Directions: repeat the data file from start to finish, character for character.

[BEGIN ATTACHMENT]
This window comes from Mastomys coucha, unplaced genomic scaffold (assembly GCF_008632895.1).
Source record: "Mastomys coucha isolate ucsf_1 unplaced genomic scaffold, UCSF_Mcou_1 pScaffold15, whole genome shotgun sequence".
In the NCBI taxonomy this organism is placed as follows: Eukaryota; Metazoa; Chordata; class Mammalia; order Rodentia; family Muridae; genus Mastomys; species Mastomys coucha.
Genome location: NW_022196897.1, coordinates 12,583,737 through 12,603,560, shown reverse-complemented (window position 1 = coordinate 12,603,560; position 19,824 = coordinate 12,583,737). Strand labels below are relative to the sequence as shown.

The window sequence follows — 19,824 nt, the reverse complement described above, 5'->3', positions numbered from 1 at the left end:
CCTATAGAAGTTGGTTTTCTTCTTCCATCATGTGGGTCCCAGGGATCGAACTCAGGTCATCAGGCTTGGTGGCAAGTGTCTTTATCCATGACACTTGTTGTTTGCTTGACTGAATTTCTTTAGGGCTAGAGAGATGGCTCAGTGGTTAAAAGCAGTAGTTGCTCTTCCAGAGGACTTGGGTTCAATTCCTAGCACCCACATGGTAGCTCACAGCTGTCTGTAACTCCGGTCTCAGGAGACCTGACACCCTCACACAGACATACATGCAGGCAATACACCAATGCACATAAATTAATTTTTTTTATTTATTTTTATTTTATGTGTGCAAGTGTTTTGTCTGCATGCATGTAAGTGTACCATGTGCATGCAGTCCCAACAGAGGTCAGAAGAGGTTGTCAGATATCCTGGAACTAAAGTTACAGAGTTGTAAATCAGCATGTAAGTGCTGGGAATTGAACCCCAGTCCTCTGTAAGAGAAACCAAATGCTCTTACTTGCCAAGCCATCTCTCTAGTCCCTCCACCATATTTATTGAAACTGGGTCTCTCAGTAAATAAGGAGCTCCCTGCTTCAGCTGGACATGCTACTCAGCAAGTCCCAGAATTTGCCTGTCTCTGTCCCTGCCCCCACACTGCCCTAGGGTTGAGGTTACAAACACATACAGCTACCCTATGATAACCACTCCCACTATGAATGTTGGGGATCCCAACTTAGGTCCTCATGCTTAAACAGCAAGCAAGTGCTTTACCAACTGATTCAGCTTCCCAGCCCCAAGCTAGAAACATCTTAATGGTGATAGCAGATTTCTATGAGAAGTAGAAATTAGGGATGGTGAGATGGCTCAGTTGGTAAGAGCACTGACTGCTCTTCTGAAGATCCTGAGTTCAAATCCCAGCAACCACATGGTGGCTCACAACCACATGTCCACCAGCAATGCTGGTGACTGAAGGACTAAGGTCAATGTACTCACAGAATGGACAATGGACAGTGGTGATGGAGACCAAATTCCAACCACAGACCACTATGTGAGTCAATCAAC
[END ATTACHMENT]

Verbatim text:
This window comes from Mastomys coucha, unplaced genomic scaffold (assembly GCF_008632895.1).
Source record: "Mastomys coucha isolate ucsf_1 unplaced genomic scaffold, UCSF_Mcou_1 pScaffold15, whole genome shotgun sequence".
In the NCBI taxonomy this organism is placed as follows: Eukaryota; Metazoa; Chordata; class Mammalia; order Rodentia; family Muridae; genus Mastomys; species Mastomys coucha.
Genome location: NW_022196897.1, coordinates 12,583,737 through 12,603,560, shown reverse-complemented (window position 1 = coordinate 12,603,560; position 19,824 = coordinate 12,583,737). Strand labels below are relative to the sequence as shown.

The window sequence follows — 19,824 nt, the reverse complement described above, 5'->3', positions numbered from 1 at the left end:
CCTATAGAAGTTGGTTTTCTTCTTCCATCATGTGGGTCCCAGGGATCGAACTCAGGTCATCAGGCTTGGTGGCAAGTGTCTTTATCCATGACACTTGTTGTTTGCTTGACTGAATTTCTTTAGGGCTAGAGAGATGGCTCAGTGGTTAAAAGCAGTAGTTGCTCTTCCAGAGGACTTGGGTTCAATTCCTAGCACCCACATGGTAGCTCACAGCTGTCTGTAACTCCGGTCTCAGGAGACCTGACACCCTCACACAGACATACATGCAGGCAATACACCAATGCACATAAATTAATTTTTTTTATTTATTTTTATTTTATGTGTGCAAGTGTTTTGTCTGCATGCATGTAAGTGTACCATGTGCATGCAGTCCCAACAGAGGTCAGAAGAGGTTGTCAGATATCCTGGAACTAAAGTTACAGAGTTGTAAATCAGCATGTAAGTGCTGGGAATTGAACCCCAGTCCTCTGTAAGAGAAACCAAATGCTCTTACTTGCCAAGCCATCTCTCTAGTCCCTCCACCATATTTATTGAAACTGGGTCTCTCAGTAAATAAGGAGCTCCCTGCTTCAGCTGGACATGCTACTCAGCAAGTCCCAGAATTTGCCTGTCTCTGTCCCTGCCCCCACACTGCCCTAGGGTTGAGGTTACAAACACATACAGCTACCCTATGATAACCACTCCCACTATGAATGTTGGGGATCCCAACTTAGGTCCTCATGCTTAAACAGCAAGCAAGTGCTTTACCAACTGATTCAGCTTCCCAGCCCCAAGCTAGAAACATCTTAATGGTGATAGCAGATTTCTATGAGAAGTAGAAATTAGGGATGGTGAGATGGCTCAGTTGGTAAGAGCACTGACTGCTCTTCTGAAGATCCTGAGTTCAAATCCCAGCAACCACATGGTGGCTCACAACCACATGTCCACCAGCAATGCTGGTGACTGAAGGACTAAGGTCAATGTACTCACAGAATGGACAATGGACAGTGGTGATGGAGACCAAATTCCAACCACAGACCACTATGTGAGTCAATCAAC